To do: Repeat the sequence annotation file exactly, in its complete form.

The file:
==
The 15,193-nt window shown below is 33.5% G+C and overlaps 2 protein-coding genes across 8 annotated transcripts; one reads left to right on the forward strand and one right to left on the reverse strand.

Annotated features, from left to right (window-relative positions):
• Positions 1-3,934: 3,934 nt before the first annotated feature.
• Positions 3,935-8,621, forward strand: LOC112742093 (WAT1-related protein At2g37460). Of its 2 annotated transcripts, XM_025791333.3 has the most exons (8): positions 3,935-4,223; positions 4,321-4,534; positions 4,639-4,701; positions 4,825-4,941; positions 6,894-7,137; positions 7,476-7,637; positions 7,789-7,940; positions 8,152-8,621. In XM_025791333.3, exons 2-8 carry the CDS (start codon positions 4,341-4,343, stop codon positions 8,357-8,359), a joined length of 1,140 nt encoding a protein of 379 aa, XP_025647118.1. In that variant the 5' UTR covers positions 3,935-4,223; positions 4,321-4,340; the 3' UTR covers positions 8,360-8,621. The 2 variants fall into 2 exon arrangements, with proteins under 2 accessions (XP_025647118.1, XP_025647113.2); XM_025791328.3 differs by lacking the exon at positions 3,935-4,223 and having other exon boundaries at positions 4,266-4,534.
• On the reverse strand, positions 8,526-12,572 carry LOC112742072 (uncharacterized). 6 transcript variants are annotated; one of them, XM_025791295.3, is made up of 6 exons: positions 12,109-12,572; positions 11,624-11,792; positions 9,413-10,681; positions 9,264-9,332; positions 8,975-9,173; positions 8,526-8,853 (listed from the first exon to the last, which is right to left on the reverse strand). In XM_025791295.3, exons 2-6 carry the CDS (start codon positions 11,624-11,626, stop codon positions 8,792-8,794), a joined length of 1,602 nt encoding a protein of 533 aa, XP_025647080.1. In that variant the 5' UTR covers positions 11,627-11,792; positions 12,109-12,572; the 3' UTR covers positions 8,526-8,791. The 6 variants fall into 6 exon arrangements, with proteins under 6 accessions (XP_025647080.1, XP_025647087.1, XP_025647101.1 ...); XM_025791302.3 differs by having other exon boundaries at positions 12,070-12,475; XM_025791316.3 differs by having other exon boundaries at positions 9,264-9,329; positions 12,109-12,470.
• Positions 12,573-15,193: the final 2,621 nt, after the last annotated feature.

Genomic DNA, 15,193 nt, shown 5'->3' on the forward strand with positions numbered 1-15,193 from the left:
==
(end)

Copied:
The 15,193-nt window shown below is 33.5% G+C and overlaps 2 protein-coding genes across 8 annotated transcripts; one reads left to right on the forward strand and one right to left on the reverse strand.

Annotated features, from left to right (window-relative positions):
• Positions 1-3,934: 3,934 nt before the first annotated feature.
• Positions 3,935-8,621, forward strand: LOC112742093 (WAT1-related protein At2g37460). Of its 2 annotated transcripts, XM_025791333.3 has the most exons (8): positions 3,935-4,223; positions 4,321-4,534; positions 4,639-4,701; positions 4,825-4,941; positions 6,894-7,137; positions 7,476-7,637; positions 7,789-7,940; positions 8,152-8,621. In XM_025791333.3, exons 2-8 carry the CDS (start codon positions 4,341-4,343, stop codon positions 8,357-8,359), a joined length of 1,140 nt encoding a protein of 379 aa, XP_025647118.1. In that variant the 5' UTR covers positions 3,935-4,223; positions 4,321-4,340; the 3' UTR covers positions 8,360-8,621. The 2 variants fall into 2 exon arrangements, with proteins under 2 accessions (XP_025647118.1, XP_025647113.2); XM_025791328.3 differs by lacking the exon at positions 3,935-4,223 and having other exon boundaries at positions 4,266-4,534.
• On the reverse strand, positions 8,526-12,572 carry LOC112742072 (uncharacterized). 6 transcript variants are annotated; one of them, XM_025791295.3, is made up of 6 exons: positions 12,109-12,572; positions 11,624-11,792; positions 9,413-10,681; positions 9,264-9,332; positions 8,975-9,173; positions 8,526-8,853 (listed from the first exon to the last, which is right to left on the reverse strand). In XM_025791295.3, exons 2-6 carry the CDS (start codon positions 11,624-11,626, stop codon positions 8,792-8,794), a joined length of 1,602 nt encoding a protein of 533 aa, XP_025647080.1. In that variant the 5' UTR covers positions 11,627-11,792; positions 12,109-12,572; the 3' UTR covers positions 8,526-8,791. The 6 variants fall into 6 exon arrangements, with proteins under 6 accessions (XP_025647080.1, XP_025647087.1, XP_025647101.1 ...); XM_025791302.3 differs by having other exon boundaries at positions 12,070-12,475; XM_025791316.3 differs by having other exon boundaries at positions 9,264-9,329; positions 12,109-12,470.
• Positions 12,573-15,193: the final 2,621 nt, after the last annotated feature.

Genomic DNA, 15,193 nt, shown 5'->3' on the forward strand with positions numbered 1-15,193 from the left: